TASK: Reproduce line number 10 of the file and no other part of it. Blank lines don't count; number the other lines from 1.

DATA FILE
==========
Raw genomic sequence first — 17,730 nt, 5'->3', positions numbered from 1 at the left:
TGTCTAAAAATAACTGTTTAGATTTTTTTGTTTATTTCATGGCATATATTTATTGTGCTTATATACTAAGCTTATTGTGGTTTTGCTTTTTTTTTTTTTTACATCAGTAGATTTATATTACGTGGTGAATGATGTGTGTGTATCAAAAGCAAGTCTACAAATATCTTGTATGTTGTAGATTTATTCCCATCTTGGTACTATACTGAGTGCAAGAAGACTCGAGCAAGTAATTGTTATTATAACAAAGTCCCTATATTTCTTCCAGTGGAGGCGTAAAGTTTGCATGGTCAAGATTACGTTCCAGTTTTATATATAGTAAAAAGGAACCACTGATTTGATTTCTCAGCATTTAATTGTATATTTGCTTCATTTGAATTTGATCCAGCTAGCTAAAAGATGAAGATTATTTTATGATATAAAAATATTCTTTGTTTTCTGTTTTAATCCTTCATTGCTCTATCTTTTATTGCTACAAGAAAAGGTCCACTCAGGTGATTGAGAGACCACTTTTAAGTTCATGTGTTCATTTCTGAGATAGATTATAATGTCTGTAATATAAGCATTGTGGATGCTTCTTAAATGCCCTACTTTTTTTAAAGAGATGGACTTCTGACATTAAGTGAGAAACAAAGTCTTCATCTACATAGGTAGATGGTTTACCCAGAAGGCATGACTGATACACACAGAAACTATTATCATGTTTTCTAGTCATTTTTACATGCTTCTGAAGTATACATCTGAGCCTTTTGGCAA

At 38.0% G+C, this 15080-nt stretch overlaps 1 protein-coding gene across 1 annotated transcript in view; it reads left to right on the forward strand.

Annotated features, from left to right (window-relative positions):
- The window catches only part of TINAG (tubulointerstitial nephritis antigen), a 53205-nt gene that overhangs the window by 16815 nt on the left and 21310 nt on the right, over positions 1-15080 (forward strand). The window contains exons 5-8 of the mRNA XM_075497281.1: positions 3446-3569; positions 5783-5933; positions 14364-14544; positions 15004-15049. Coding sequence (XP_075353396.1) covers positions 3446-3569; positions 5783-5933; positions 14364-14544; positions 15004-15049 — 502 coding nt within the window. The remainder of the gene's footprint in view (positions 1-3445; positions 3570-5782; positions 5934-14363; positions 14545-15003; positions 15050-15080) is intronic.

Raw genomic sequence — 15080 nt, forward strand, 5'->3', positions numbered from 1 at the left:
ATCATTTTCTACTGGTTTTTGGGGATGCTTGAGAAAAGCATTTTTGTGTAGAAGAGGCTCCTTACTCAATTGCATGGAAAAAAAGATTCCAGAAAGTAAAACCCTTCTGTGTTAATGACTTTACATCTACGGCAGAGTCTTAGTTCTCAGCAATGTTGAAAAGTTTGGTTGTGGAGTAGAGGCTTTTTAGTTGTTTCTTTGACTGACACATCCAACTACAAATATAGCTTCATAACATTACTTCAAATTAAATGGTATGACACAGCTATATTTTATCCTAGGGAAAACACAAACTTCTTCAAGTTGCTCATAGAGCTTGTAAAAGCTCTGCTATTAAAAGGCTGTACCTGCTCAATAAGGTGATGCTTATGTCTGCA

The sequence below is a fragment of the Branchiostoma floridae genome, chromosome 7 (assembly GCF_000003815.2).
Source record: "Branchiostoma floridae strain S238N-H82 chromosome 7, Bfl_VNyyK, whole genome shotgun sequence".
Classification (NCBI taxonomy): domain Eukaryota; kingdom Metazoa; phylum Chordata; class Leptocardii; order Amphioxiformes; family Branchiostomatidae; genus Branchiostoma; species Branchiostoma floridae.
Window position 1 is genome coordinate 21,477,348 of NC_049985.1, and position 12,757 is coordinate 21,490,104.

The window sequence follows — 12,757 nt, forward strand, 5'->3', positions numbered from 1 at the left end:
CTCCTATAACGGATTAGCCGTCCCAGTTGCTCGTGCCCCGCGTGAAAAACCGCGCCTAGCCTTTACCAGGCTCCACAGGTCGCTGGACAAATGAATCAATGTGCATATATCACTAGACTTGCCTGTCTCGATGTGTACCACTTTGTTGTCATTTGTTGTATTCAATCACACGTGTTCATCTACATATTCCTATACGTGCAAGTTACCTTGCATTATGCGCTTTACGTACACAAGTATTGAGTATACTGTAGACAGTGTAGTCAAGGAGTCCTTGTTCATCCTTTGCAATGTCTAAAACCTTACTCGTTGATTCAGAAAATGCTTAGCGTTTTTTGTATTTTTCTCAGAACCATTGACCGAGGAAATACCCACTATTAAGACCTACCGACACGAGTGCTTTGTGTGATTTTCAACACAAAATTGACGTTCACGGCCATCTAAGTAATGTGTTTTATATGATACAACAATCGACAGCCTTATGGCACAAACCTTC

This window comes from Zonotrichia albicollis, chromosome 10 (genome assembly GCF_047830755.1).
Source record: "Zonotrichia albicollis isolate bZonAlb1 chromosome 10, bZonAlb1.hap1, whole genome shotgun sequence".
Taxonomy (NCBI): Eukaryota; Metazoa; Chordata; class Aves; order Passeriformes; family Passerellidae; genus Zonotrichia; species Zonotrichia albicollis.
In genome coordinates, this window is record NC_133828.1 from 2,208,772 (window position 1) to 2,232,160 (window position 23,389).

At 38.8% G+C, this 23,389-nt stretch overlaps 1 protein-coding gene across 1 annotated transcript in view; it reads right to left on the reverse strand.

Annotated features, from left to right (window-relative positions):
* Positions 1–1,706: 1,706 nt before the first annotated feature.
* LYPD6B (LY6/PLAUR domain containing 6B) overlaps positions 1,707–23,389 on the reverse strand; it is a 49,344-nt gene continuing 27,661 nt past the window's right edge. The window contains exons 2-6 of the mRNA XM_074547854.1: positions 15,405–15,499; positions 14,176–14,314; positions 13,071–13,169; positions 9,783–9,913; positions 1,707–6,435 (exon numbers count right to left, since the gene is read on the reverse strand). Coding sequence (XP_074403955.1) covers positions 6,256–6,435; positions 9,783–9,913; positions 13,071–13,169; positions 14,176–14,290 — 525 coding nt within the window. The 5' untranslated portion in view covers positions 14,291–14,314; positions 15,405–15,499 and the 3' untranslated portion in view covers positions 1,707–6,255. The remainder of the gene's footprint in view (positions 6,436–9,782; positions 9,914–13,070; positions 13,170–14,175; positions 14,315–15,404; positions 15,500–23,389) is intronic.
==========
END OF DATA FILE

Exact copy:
Classification (NCBI taxonomy): domain Eukaryota; kingdom Metazoa; phylum Chordata; class Leptocardii; order Amphioxiformes; family Branchiostomatidae; genus Branchiostoma; species Branchiostoma floridae.